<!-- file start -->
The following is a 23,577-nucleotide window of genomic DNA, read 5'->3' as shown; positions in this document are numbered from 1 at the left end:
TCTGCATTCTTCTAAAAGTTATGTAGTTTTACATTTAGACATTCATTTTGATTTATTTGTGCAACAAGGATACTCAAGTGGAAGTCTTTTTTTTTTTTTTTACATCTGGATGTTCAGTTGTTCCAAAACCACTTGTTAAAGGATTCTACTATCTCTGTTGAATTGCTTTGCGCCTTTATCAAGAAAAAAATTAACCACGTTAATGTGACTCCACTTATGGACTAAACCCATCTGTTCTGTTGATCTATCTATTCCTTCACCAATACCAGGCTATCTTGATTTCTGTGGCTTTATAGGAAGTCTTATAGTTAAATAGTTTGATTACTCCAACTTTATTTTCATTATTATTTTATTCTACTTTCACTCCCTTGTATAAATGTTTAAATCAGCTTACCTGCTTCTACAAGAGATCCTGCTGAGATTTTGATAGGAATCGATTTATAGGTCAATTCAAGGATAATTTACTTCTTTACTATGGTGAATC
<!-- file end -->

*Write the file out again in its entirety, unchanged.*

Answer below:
The following is a 23,577-nucleotide window of genomic DNA, read 5'->3' as shown; positions in this document are numbered from 1 at the left end:
TCTGCATTCTTCTAAAAGTTATGTAGTTTTACATTTAGACATTCATTTTGATTTATTTGTGCAACAAGGATACTCAAGTGGAAGTCTTTTTTTTTTTTTTTACATCTGGATGTTCAGTTGTTCCAAAACCACTTGTTAAAGGATTCTACTATCTCTGTTGAATTGCTTTGCGCCTTTATCAAGAAAAAAATTAACCACGTTAATGTGACTCCACTTATGGACTAAACCCATCTGTTCTGTTGATCTATCTATTCCTTCACCAATACCAGGCTATCTTGATTTCTGTGGCTTTATAGGAAGTCTTATAGTTAAATAGTTTGATTACTCCAACTTTATTTTCATTATTATTTTATTCTACTTTCACTCCCTTGTATAAATGTTTAAATCAGCTTACCTGCTTCTACAAGAGATCCTGCTGAGATTTTGATAGGAATCGATTTATAGGTCAATTCAAGGATAATTTACTTCTTTACTATGGTGAATC